Tuesday, August 20, 2013

The Glorious Vegetables of Italy

Italian home cooks put lots of thought into the preparation of vegetables. Just like meat and seafood veggies play an important role in the family meal.  Mixed into a frittata, tossed with some pasta or cooked on top of pizza veggies can easily be the star of any meal.

Domenica Marchetti does a wonderful job portraying this in her new book: The Glorious Vegetables of Italy. Included inside are over 100 recipes for cooks of all levels interspersed with drool worthy photos.  These treasured recipes are a mix of tradition and innovation with some handed down form previous generations, others collected during Domenica's travels throughout Italy and some created in her very own kitchen.

Organized by course The Glorious Vegetables of Italy makes bringing vegetables into your own kitchen and creating a meal around them an easy and enjoyable task. I am finding myself cooking more and more vegetable dishes since I've gotten my copy and I'm loving it!

Honey-Balsamic Roasted Carrots

1 lb carrots, cut in half and lengthwise into quarters
2 tsp balsamic vinegar 
2 tbsp extra-virgin olive oil
1/2 tsp coarse sea salt
1 tbsp honey
freshly ground black pepper

Heat the oven to 375F

Put the carrots in a roasting pan. In a small bowl, whisk together the olive oil, honey, and 1 tsp vinegar. Pour over the carrots. Season with sea salt and a generous grinding of pepper. Toss gently to combine.

Roast the carrots for 10 minutes, toss, and roast for 15 minutes more, or until the carrots are tender and browned in spots.

Transfer to a serving dish and sprinkle a few more drops of vinegar and some sea salt on top. Serve hot or warm.

Roasted Fennel With Golden Raisins & Chile Pepper

1/2 cup golden raisins
1 batch roasted fennel, (see how to below) using 3 bulbs
2 strips orange zest
2/3 cup freshly squeezed orange juice
1 to 2 tbsp aged balsamic vinegar
1 tbsp extra-virgin olive oil
1/3 cup dry white wine
1 small fresh chile pepper, minced
2 small fresh rosemary sprigs fine sea salt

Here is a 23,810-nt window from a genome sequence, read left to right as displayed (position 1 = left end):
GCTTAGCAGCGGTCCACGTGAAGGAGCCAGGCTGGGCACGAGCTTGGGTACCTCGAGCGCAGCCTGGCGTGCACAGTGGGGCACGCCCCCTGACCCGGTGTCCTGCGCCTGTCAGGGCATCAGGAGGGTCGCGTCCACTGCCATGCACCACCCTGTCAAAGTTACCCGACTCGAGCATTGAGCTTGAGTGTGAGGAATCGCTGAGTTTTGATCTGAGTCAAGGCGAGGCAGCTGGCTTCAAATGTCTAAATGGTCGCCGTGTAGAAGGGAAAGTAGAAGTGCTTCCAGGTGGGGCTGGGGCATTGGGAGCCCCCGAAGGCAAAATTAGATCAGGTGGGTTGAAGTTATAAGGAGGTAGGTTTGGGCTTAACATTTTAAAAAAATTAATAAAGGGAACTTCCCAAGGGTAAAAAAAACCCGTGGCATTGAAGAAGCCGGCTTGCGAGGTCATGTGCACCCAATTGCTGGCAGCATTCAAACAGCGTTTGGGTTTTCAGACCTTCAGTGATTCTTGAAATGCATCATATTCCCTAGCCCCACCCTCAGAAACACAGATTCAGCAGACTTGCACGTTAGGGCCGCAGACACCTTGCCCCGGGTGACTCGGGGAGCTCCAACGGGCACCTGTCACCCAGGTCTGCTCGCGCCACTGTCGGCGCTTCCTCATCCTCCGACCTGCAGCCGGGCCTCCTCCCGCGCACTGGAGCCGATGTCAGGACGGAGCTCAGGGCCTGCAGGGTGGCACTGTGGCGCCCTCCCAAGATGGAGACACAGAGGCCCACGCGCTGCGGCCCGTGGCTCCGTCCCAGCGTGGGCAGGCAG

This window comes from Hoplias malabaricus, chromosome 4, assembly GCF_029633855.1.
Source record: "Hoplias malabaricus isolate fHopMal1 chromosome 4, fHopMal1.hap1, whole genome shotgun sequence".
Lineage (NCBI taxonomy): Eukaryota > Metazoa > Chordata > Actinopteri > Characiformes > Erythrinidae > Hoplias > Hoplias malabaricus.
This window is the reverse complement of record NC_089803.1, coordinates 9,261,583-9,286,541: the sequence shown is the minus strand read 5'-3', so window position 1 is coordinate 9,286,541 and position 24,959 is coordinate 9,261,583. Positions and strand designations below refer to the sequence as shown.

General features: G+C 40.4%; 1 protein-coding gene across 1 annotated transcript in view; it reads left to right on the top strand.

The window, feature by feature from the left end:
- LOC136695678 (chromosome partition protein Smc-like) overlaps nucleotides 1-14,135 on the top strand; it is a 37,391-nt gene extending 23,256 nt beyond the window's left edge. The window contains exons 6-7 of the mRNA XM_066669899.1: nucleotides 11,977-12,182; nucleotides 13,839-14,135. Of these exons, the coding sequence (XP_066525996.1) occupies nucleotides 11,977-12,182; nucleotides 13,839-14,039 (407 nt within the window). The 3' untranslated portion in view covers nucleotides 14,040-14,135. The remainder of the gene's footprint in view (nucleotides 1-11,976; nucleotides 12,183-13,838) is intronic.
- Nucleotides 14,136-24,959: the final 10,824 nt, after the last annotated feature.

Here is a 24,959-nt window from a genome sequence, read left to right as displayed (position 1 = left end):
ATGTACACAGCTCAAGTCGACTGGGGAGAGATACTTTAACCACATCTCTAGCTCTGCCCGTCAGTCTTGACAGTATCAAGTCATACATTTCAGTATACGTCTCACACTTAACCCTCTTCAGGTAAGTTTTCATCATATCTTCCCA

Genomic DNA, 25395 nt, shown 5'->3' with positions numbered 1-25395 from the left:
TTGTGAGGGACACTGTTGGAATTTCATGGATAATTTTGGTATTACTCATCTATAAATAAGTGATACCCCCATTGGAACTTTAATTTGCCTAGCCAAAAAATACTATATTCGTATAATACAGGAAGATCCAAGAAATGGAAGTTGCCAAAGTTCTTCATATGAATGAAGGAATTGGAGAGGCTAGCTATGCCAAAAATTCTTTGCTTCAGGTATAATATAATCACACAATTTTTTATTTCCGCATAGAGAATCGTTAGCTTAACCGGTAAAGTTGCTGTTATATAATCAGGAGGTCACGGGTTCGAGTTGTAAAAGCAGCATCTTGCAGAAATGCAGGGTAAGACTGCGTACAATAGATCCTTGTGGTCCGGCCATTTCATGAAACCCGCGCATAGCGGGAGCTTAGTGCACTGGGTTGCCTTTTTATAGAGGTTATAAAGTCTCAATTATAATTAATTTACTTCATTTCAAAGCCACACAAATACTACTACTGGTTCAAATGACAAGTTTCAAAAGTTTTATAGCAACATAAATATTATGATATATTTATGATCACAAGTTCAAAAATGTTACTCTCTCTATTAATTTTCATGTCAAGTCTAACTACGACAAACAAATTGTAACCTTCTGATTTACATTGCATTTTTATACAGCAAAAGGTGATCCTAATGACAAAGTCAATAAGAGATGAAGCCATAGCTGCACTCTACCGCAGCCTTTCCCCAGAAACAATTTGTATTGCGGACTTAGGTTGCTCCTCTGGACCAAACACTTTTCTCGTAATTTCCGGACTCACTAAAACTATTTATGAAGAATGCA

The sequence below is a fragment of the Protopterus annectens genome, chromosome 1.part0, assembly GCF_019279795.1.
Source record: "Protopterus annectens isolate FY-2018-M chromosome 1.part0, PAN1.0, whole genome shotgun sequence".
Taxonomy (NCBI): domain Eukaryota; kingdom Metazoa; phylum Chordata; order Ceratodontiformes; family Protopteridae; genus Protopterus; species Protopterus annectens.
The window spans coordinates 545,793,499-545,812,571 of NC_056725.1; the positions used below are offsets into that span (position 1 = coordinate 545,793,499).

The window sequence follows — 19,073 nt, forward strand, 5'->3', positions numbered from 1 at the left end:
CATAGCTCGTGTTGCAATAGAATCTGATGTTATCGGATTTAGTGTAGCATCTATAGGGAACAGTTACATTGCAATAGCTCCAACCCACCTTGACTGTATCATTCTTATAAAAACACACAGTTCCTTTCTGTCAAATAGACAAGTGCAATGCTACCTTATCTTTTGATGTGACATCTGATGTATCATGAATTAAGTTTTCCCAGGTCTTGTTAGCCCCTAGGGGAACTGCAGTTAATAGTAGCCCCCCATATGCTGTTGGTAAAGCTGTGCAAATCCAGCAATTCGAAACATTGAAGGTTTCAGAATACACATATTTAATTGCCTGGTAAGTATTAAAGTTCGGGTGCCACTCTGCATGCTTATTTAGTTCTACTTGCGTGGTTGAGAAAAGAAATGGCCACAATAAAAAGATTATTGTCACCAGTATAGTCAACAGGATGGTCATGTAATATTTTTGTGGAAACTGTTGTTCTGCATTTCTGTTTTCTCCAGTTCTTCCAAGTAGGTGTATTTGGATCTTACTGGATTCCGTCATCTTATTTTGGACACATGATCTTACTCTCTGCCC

Put the raisins, orange zest, juice, white wine, and 1 rosemary sprig in a small saucepan and bring to a simmer over medium-high heat. Reduce the heat to medium-low and simmer for 10 to 15 minutes; until the raisins are plumped and tender. Drain the raisins in a small strainer and discard the liquid and rosemary sprig.

In a large bowl, combine the roasted fennel with the poached raisins. Add 1 tbsp balsamic vinegar and 1 tbsp olive oil. Add the minced chile pepper and toss everything together gently.

Taste and season with salt or more vinegar if you needed. Transfer the salad to a decorative bowl or platter and garnish with the remaining rosemary sprig. Serve warm or at room temperature.

Roasted Fennel

2 or 3 large fennel bulbs, quartered, cored, and cut into thin slices
sea salt
3 to 4 tbsp extra-virgin olive oil freshly ground black pepper

Heat the oven to 400
Mound the fennel on a large rimmed baking sheet and drizzle the olive oil over it, starting with 3 tbsp and adding more as necessary. Season with a little salt and pepper. Toss everything together with your hands or a silicone spatula, then spread the fennel out on the baking sheet.

Roast for 15 minutes. Toss and roast for another 5 to 10 minutes, until the fennel is golden and lightly caramelized with some brown edges.

Riccioli With Peas & Porcini

1oz dried porcini mushrooms
2 cups fresh or frozen peas, thawed if frozen
1 cup boiling water
freshly ground black pepper
2 tbsp extra-virgin olive oil
2 tbsp minced fresh flat-leaf parsley
1 tbsp unsalted butter
1 lb dried riccioli or fusilli pasta
3 red spring onions, thinly sliced
4oz fresh ricotta cheese
2 fresh thyme sprigs
1/4 cup chicken broth
1/2 cup/60g freshly grated parmigiano-reggiano cheese

Put the dried porcini in a small heatproof bowl and pour the boiling water over them. Let stand for 20 to 30 minutes, or until softened. Drain the porcini in a fine-mesh sieve lined with a damp paper towel, reserving the liquid. Chop the mushrooms coarsely and place mushrooms and liquid aside separately.

In a large skillet, heat the oil and butter over medium heat until the butter begins to foam. Stir in the onions and thyme and cook 7 to 8 minutes until the onions are softened and translucent but not browned. Add the reserved porcini mushrooms and their liquid and bring to a simmer. Cook until most of the liquid is absorbed, about 3 minutes. Stir in the broth and peas and cook until the peas are bright green and just tender, about 5 minutes. Season with salt and pepper, remove the thyme sprigs, and stir in the parsley.

Bring a large pot of water to a boil over high heat and salt generously. Cook the pasta according to the manufacturer's instructions until al dente. Drain in a colander, reserving about 1 cup of the cooking water. Return the pasta to the pot and spoon about two-thirds of the pea and porcini sauce over it. Add the ricotta and Parmigiano and 1 to 2 tbsp of the pasta water, if necessary, to loosen the sauce.

Transfer the dressed pasta to a warmed serving bowl or individual bowls. Serve immediately, with additional Parmigiano, and the remaining sauce passed at table.


  1. Wow Theresa, you've been cooking up a storm. Your pics look delicious, especially the balsamic-roasted carrots. I haven't made that one in awhile. With cooler evenings here in Virginia, seems like a good time. Thanks for your kind words about the book. I'm thrilled you like it. Cheers, D

  2. I just got my copy of her book today and plan to make dinner from it tonight. I love all her books. You really did choose some delicious recipes to make for your post.

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